THE theory appears to be that if you never shut up, no one can forget you. And that to shut up is to withdraw from life. I was seated not long ago next to a magazine editor, discussing a former glamour girl who had disappeared to a farm in South America. “I think it’s cool she was able to go cold turkey on being a celebrity,” I said. The editor answered sadly: “Really? I see it as giving up.”
Fame has become an existential condition: If your image isn’t reflected back at you, then how do you know you’re alive? The problem is that, people being people, 24-hour visibility will ultimately breed if not contempt, then weary familiarity. That’s why the tabloids need a new generation of cover girls and boys every year or so, a breeding process facilitated by reality television. Jake, Vienna, Heidi, Spencer: blink and you’ll miss them, though you can bet they’ll keep using Twitter until they die.
Transparency, of course, is itself an illusion. To keep up with Gwyneth Paltrow’s dietary habits or Ashton Kutcher’s up-close views of his wife’s body isn’t really to know them. All that such informational minutiae do is make its dispensers more prosaic and monotonous, in the manner of friends you cannot get off the phone. I can’t pick up a magazine without seeing Ms. Paltrow promoting some fragrance or fashion product. When a new Paltrow movie opens I now find myself thinking, “I’ve spent quite enough time with you already, thank you.”
It’s not easy for the famous to hold out against the pressures of nonstop self-promotion and self-revelation. Jacqueline Onassis, a master of staying famous and unknowable, possessed a sort of self-feeding mega-celebrity that shows up only a few times in a century; Diana, Princess of Wales, had it, too, and weren’t we lucky that the royal family kept her from talking for as long as it did?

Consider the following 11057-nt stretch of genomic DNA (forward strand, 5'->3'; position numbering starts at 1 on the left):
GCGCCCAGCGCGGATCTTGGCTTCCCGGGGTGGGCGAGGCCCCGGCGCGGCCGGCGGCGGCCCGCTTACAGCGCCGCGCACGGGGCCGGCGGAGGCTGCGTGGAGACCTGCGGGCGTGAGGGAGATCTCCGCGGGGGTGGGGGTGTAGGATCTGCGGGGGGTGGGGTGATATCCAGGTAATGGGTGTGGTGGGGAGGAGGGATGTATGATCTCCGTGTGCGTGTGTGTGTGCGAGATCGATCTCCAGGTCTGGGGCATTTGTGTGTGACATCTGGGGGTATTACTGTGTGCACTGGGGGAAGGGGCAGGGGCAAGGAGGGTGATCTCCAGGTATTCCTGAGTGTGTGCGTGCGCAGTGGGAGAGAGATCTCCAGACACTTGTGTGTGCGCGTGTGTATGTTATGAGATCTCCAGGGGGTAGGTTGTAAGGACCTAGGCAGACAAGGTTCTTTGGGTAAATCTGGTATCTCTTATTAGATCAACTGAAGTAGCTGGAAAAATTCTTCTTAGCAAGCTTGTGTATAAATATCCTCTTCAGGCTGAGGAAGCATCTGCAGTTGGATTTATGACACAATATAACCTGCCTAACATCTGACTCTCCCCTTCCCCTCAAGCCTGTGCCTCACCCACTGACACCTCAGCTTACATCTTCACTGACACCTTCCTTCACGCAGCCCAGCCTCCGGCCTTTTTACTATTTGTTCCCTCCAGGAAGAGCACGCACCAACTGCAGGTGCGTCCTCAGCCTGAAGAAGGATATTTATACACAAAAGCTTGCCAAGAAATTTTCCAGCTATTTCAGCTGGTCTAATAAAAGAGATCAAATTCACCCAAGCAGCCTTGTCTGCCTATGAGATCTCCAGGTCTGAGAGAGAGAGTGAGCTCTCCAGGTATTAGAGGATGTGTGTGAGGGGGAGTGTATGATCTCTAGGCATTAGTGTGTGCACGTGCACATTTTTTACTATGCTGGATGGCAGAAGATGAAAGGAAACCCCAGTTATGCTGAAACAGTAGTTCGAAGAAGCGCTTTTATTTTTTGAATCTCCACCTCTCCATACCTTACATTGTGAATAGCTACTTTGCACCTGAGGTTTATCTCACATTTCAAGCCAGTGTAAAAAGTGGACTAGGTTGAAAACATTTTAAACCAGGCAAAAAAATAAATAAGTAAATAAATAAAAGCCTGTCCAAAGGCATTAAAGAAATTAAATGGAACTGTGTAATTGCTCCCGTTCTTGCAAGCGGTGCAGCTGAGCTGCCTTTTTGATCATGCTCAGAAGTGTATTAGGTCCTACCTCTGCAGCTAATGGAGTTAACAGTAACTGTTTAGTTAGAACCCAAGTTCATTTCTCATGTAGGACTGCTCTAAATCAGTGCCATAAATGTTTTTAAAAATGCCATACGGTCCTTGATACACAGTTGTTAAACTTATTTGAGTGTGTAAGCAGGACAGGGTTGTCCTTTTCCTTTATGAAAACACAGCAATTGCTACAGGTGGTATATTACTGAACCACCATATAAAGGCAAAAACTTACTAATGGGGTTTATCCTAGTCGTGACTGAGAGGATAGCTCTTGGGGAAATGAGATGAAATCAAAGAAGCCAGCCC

My heart sank when I saw that Julia Roberts had become the face of some cosmetics company. Ms. Roberts had been one of the few contemporary stars to keep her public at a seductive remove, a posture that did wonders for her image and, I imagine, her sanity. And, oh, the horror seeing Robert De Niro — he who once turned his broad back on the fans who begged to know him — plugging a film on a talk show.
Give credit to Tiger Woods for being about as sphinxlike as a superstar athlete can be these days — until, of course, the great fall came, with its choruses of chanting bimbos. Because Mr. Woods had such a great and singular talent, we were collectively willing not to poke into his life off the putting green.
A hunger abides in us to see mere mortals approaching perfection and I, for one, would just as soon not be asked to separate the dancer from the dance, or for that matter the beauty from the beauty. (Imagine Garbo visiting “America’s Next Top Model” to give tips on eyebrow plucking.) Artists of any kind — and that includes pop stars — are almost never as interesting as their art. And those with a superstitious resistance to describing what they do professionally are not wrong. (Note to Lady Gaga: Keep the masks on and the interviews to a minimum.)
When we first fall in love with people, they always seem remote, unattainable. Holding on to love after you’ve crossed the divide between you and the object of your desire is a chapter in achieving maturity; it’s what marriage is supposed to be. But there’s a part of us that needs to keep falling in love with the girl in the mists in the distance or the boy riding away on a horse. You’ve been there, I’m sure, and you know what happens when these dream girls and boys open their mouths or scratch themselves. The mystery dissolves like fog at sunrise.
So to honor a nearly forgotten time when there was romance in the unspoken, and human mystery wasn’t something that could be solved by the end of a television episode, might we now have a moment of silence?
No? I didn’t think so.